Pessimistic, I know, and a bit depressing for the one who has no hope.

But, there is hope! And we’ll eventually get there at the end of this chapter-a-day trek through Revelation. Until then, the journey may seem like a long, slow slog of decline towards death. Hang in there. As Bob Dylan sings, “Just remember, that death is not the end.”

If you know anyone who might be encouraged by today’s post, please share.

The Alpha Point and the Omega Point

The Alpha Point and the Omega Point (CaD Rev 5) Wayfarer

In a loud voice they were saying:
“Worthy is the Lamb, who was slain,
    to receive power and wealth and wisdom and strength
    and honor and glory and praise!”
Revelation 5:12 (NIV)

A year or two ago, my friend shared with me a story about the 20th-century Jesuit priest, anthropologist, philosopher, and mystic Pierre Teilhard de Chardin. The story inspired me, and I ended up using it in a message a few weeks later. It also inspired me to learn a little more about de Chardin and his teachings. Later in his life, the philosopher-priest was silenced by the institutional church and ordered not to teach or publish anything. As an amateur historian, this always tells me that he must have been on to something true.

One of de Chardin’s most popular theories was that of the “Omega Point.” Just as He believed that the universe began as a tiny “Alpha Point” of matter that exploded into being with a big bang, he saw everything in the universe as connected, transforming, and flowing towards an “Omega Point” in which everything recedes back to that tiny point. His ideas not only inspired scientists and physicists but also artists and writers. Flannery O’Connor’s Everything that Rises Must Converge is a riff on Chardin.

For me, the inspiration led me to look with new eyes at the Great Story that God authors from Genesis to Revelation (the “alpha point” and “omega point”). The Great Story is clear that Jesus was the “alpha point” through which all things were created (Jhn 1:3) and it is He who “holds all things together” (Col 1:17).

In today’s chapter, John’s visit to the throne room of heaven continues. He sees a scroll that is sealed with seven seals. A call goes out in heaven asking who is worthy to break the seals and open the scroll. No one is found worthy, which has John weeping with grief. Then “the lamb who was slain” (e.g. Jesus) is revealed who, because of His surrender and sacrifice, is worthy to open the scroll. A choir of innumerable angels then sings:

In a loud voice they were saying:
“Worthy is the Lamb, who was slain,
    to receive power and wealth and wisdom and strength
    and honor and glory and praise!”

There are seven attributes that Jesus is worthy to “receive” according to the angel’s song. Seven is the number of “completeness” or “completion.” The number is used 55 times in Revelation. As I have read, pondered, and studied Revelation over the years, I was always a bit confused by the fact that “power” and “wealth” were included in this complete list of what Jesus is worthy to receive in the end.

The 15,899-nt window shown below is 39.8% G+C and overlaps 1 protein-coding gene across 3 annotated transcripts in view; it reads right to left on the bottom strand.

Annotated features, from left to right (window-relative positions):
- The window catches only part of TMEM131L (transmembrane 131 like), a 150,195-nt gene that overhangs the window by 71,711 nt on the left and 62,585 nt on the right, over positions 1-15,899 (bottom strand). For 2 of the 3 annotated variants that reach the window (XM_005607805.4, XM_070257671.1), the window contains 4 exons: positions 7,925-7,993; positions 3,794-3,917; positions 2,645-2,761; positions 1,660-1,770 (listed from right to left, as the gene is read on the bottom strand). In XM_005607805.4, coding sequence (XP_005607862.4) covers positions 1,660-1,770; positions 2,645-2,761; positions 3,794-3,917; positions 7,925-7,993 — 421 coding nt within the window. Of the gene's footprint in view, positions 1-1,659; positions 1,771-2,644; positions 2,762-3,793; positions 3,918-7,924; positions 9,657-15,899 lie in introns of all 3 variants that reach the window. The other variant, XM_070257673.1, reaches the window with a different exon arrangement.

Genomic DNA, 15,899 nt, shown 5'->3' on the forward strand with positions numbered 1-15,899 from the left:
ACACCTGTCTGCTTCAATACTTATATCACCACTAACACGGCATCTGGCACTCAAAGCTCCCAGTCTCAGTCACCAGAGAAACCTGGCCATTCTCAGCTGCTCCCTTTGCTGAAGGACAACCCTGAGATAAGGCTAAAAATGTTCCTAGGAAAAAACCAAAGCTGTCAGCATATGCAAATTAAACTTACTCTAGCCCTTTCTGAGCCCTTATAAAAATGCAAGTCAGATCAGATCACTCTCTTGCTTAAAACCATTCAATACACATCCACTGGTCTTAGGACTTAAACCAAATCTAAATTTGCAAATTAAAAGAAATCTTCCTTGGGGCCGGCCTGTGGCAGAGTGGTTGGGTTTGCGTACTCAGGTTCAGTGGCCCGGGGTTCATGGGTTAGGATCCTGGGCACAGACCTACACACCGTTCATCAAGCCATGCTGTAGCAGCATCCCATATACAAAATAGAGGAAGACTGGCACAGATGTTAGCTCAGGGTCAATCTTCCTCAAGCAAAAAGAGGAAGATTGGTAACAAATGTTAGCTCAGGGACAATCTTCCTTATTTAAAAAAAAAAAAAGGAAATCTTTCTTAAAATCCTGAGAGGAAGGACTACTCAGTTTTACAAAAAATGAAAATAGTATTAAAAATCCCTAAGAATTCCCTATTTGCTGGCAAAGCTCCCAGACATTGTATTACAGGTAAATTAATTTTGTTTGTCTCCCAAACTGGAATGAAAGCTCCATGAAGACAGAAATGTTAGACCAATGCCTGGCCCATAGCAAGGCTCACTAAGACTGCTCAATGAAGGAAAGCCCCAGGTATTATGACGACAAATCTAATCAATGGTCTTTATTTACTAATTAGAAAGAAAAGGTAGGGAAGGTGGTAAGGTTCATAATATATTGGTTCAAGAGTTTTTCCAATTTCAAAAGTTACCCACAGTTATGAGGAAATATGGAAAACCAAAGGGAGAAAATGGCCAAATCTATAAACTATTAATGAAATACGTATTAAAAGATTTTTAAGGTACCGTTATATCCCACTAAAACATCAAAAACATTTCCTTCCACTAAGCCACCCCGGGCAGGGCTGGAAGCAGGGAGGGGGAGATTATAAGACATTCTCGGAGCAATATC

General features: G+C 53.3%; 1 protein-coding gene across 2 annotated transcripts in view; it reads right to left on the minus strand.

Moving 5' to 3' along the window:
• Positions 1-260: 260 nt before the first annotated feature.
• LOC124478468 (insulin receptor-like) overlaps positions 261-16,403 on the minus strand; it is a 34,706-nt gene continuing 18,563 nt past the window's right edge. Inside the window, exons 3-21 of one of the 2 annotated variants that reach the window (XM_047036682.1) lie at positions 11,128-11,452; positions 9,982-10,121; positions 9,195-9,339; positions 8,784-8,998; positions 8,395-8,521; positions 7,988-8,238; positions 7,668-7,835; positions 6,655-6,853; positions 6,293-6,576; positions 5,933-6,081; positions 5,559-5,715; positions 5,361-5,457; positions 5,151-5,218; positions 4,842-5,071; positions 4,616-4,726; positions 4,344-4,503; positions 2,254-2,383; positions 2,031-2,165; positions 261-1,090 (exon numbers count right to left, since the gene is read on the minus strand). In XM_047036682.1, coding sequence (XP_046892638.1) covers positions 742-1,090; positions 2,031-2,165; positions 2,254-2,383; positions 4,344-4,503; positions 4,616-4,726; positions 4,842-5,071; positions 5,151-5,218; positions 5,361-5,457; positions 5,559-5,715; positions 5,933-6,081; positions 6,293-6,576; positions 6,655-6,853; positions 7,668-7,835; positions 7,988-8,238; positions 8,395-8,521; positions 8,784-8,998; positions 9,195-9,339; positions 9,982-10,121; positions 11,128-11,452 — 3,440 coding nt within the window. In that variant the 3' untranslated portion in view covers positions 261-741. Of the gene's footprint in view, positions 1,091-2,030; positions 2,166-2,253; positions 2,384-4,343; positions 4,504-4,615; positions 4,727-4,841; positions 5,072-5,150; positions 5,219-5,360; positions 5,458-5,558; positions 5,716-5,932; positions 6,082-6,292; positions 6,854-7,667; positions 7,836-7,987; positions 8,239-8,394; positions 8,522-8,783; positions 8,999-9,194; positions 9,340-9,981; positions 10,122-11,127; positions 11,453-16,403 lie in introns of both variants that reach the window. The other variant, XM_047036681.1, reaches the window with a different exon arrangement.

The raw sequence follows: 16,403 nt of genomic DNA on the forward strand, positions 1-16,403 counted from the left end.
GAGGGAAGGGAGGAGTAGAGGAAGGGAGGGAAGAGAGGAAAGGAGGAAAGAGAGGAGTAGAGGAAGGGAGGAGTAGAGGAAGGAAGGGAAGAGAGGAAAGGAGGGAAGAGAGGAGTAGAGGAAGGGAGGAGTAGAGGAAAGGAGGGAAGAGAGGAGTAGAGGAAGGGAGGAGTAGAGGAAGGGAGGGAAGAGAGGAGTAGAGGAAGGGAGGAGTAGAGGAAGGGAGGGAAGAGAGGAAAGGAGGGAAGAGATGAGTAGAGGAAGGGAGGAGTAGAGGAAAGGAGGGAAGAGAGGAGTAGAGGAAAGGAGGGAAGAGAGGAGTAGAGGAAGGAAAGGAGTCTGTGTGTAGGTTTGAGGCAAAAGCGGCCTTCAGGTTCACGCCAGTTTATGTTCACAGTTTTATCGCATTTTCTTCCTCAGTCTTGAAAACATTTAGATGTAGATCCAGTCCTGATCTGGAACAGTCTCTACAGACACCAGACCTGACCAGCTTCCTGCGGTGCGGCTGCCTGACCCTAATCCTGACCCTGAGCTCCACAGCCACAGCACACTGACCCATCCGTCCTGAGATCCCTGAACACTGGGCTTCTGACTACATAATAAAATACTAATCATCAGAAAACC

Then I started considering what Chardin’s “omega point” was getting at in connection to who Jesus was, what Jesus taught, and who Jesus is revealed to be in today’s chapter.

Jesus is the beginning, the alpha point of Creation from Whom all things flow.

Jesus taught His followers not to treasure the power and wealth of this transient, created world because it doesn’t last, it isn’t eternal, and eventually…

Everything, including all the power and wealth in creation, along with everything in this universe will flow back to Jesus, the Creator, the Omega point, in the end.

In the quiet this morning, I find myself pondering the effect and consequence of my embracing this notion. It means that everything I have in this physical world is not really mine. It flows from the Alpha point and it will flow back to the Omega point. If this is true, then it transforms me from an owner of everything I have to a steward of everything I have. Suddenly I am a character in a very real version of Jesus’ parable of the talents, caring for and investing all that the Alpha and Omega has entrusted to me on this earthly journey. In this Light, I see my earthly journey in the context of an eternal reality that begins before the Great Story and will flow beyond its final chapters. I suddenly find that other things begin to make more sense.

Do you not know that your bodies are temples of the Holy Spirit, who is in you, whom you have received from God? You are not your own; you were bought at a price. Therefore honor God with your bodies.

And so, I enter another day in the journey, echoing a heavenly chorus:

“Worthy is the Lamb, who was slain,
    to receive power and wealth and wisdom and strength
    and honor and glory and praise!”

If you know anyone who might be encouraged by today’s post, please share.

Just another wayfarer on life's journey, headed for Home. I'm carrying The Message, and I'm definitely waiting for Guffman.